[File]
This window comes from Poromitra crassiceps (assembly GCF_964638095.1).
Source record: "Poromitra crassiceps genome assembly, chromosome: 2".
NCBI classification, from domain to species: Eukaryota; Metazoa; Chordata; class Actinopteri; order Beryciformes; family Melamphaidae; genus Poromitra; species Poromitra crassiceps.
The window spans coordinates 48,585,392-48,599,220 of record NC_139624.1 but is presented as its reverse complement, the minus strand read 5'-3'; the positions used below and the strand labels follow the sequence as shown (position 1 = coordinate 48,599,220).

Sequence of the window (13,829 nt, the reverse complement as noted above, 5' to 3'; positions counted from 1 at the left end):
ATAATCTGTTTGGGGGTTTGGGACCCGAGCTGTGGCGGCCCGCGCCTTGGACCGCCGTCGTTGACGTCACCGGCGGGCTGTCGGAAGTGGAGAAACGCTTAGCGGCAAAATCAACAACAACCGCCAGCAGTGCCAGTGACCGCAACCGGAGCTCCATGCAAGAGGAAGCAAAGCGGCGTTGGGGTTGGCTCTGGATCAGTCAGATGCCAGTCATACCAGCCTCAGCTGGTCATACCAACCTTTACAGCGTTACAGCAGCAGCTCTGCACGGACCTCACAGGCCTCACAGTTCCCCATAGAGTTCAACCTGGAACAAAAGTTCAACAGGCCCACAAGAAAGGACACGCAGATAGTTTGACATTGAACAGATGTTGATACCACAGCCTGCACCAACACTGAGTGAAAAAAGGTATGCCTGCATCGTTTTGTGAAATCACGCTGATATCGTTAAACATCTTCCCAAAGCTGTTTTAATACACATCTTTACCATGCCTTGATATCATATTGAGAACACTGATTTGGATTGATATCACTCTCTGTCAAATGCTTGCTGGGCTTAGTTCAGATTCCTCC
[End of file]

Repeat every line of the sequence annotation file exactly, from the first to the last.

This window comes from Poromitra crassiceps (assembly GCF_964638095.1).
Source record: "Poromitra crassiceps genome assembly, chromosome: 2".
NCBI classification, from domain to species: Eukaryota; Metazoa; Chordata; class Actinopteri; order Beryciformes; family Melamphaidae; genus Poromitra; species Poromitra crassiceps.
The window spans coordinates 48,585,392-48,599,220 of record NC_139624.1 but is presented as its reverse complement, the minus strand read 5'-3'; the positions used below and the strand labels follow the sequence as shown (position 1 = coordinate 48,599,220).

Sequence of the window (13,829 nt, the reverse complement as noted above, 5' to 3'; positions counted from 1 at the left end):
ATAATCTGTTTGGGGGTTTGGGACCCGAGCTGTGGCGGCCCGCGCCTTGGACCGCCGTCGTTGACGTCACCGGCGGGCTGTCGGAAGTGGAGAAACGCTTAGCGGCAAAATCAACAACAACCGCCAGCAGTGCCAGTGACCGCAACCGGAGCTCCATGCAAGAGGAAGCAAAGCGGCGTTGGGGTTGGCTCTGGATCAGTCAGATGCCAGTCATACCAGCCTCAGCTGGTCATACCAACCTTTACAGCGTTACAGCAGCAGCTCTGCACGGACCTCACAGGCCTCACAGTTCCCCATAGAGTTCAACCTGGAACAAAAGTTCAACAGGCCCACAAGAAAGGACACGCAGATAGTTTGACATTGAACAGATGTTGATACCACAGCCTGCACCAACACTGAGTGAAAAAAGGTATGCCTGCATCGTTTTGTGAAATCACGCTGATATCGTTAAACATCTTCCCAAAGCTGTTTTAATACACATCTTTACCATGCCTTGATATCATATTGAGAACACTGATTTGGATTGATATCACTCTCTGTCAAATGCTTGCTGGGCTTAGTTCAGATTCCTCC